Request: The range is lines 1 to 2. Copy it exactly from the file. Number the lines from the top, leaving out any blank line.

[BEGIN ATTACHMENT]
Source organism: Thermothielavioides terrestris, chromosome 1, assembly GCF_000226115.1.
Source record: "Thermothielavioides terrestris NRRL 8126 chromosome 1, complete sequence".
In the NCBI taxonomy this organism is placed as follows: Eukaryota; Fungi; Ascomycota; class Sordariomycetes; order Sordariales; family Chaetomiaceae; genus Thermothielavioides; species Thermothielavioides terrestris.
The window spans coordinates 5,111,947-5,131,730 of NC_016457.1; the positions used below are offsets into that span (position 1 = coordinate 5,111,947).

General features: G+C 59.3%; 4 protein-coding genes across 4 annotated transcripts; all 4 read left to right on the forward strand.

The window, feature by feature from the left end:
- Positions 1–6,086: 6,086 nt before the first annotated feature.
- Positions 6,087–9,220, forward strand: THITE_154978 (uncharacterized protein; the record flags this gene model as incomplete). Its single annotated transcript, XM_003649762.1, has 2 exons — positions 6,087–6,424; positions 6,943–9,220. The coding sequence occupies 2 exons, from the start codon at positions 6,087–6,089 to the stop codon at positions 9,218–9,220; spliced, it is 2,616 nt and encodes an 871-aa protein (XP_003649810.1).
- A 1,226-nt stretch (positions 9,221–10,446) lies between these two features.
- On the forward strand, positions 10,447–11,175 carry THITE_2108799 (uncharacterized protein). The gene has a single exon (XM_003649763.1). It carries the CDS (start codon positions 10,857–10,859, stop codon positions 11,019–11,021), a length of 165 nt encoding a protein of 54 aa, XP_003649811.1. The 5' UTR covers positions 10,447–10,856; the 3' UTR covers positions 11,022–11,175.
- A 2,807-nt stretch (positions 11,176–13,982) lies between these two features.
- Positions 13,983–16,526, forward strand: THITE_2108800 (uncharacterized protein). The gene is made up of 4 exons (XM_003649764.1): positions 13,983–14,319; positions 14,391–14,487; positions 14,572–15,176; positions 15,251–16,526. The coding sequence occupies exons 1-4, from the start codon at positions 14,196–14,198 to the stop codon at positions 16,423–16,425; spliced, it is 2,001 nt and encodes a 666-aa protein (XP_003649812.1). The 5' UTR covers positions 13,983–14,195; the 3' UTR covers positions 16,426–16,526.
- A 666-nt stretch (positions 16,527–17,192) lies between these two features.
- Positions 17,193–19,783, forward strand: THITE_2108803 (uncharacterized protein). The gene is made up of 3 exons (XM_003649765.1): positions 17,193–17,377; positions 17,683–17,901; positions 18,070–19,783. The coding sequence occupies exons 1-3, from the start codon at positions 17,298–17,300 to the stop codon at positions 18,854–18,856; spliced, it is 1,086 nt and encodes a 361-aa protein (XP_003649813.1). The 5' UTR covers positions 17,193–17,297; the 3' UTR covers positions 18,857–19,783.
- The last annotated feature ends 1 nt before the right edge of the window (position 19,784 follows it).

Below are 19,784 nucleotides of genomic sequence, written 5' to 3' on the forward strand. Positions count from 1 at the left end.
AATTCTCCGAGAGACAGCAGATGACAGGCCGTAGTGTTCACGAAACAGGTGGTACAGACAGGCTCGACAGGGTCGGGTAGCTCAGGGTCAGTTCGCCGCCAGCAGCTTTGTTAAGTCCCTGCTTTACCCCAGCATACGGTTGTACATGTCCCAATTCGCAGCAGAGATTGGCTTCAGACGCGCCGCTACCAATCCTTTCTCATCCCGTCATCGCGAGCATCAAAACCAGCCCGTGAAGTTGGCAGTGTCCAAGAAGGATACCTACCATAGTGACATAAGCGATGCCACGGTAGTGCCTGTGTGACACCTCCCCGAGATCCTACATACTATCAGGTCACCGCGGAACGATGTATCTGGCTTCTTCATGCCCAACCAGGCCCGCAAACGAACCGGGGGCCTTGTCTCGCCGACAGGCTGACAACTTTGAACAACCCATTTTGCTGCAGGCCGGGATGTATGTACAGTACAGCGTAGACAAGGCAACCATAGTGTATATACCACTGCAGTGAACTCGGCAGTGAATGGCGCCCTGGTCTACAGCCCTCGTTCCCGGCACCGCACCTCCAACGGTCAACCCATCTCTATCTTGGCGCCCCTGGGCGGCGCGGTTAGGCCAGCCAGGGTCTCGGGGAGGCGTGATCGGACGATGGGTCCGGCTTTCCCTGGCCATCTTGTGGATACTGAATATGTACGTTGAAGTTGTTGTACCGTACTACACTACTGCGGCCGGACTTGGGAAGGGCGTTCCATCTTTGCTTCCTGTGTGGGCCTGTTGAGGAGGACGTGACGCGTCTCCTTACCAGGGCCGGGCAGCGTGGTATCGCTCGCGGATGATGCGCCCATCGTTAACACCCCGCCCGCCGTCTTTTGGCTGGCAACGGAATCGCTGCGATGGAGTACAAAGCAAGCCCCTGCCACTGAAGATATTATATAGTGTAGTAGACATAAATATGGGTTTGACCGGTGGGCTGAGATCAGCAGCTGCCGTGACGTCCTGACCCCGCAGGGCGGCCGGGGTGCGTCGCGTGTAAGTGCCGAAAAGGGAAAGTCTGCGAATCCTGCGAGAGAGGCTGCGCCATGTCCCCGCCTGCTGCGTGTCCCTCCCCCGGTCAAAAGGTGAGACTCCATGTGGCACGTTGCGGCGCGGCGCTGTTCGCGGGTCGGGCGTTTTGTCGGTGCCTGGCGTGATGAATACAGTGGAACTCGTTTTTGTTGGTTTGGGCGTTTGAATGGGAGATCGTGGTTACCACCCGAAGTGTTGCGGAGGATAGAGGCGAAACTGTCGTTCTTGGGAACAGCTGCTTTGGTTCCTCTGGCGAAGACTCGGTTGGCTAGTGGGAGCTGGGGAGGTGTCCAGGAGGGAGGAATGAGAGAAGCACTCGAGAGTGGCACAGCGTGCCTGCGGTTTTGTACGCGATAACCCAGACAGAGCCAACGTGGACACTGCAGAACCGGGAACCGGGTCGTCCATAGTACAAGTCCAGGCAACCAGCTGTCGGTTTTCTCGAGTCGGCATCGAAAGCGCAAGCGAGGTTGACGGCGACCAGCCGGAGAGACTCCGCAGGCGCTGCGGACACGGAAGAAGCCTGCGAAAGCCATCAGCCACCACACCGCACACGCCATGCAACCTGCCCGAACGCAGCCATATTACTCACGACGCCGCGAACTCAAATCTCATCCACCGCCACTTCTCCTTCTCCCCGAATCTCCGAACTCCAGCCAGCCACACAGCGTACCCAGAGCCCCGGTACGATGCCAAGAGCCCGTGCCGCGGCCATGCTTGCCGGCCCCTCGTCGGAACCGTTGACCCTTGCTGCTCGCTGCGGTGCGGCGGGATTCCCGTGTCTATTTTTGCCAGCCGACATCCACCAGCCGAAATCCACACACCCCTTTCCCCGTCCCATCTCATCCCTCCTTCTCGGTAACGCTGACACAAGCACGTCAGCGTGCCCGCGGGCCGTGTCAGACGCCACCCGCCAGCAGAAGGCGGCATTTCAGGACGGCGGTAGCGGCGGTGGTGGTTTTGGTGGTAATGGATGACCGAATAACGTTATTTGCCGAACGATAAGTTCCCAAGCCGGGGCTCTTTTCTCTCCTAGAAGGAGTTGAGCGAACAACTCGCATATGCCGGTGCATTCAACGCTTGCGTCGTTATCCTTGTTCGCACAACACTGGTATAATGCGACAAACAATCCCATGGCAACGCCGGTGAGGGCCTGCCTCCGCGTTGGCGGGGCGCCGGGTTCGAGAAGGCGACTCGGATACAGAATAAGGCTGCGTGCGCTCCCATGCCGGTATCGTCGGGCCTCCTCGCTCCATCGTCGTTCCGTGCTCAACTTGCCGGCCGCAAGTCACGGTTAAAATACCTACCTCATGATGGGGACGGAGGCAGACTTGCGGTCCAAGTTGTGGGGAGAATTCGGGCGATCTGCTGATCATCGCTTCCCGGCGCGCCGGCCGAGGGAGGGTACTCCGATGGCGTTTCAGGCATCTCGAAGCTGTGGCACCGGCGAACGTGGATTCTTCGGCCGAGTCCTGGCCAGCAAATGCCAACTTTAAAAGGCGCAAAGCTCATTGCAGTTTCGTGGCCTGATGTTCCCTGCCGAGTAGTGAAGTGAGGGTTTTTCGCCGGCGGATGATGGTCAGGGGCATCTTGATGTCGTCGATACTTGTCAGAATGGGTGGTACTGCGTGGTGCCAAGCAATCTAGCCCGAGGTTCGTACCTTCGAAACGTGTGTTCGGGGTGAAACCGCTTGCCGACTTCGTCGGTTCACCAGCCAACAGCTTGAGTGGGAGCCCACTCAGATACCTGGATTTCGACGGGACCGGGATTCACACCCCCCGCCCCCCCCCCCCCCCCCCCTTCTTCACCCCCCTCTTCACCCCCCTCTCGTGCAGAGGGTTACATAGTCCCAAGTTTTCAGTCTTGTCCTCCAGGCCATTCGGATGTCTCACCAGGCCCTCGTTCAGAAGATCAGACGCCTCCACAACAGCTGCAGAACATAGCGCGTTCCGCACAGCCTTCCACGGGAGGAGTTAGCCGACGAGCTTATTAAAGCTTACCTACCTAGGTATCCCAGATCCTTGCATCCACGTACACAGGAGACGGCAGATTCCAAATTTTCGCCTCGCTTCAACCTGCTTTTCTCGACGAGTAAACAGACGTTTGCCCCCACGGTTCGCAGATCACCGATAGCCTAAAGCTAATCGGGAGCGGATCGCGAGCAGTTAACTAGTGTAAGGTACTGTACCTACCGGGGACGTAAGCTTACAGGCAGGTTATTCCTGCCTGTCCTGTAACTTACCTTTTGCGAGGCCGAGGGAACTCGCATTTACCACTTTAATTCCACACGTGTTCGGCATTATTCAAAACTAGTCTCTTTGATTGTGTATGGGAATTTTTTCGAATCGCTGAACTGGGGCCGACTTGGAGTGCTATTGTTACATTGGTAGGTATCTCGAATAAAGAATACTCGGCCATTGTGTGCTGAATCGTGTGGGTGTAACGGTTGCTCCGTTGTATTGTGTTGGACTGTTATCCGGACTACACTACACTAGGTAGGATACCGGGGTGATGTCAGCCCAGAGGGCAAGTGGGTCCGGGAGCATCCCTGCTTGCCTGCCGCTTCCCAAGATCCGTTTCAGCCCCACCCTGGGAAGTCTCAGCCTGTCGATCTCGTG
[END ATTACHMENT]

Source organism: Thermothielavioides terrestris, chromosome 1, assembly GCF_000226115.1.
Source record: "Thermothielavioides terrestris NRRL 8126 chromosome 1, complete sequence".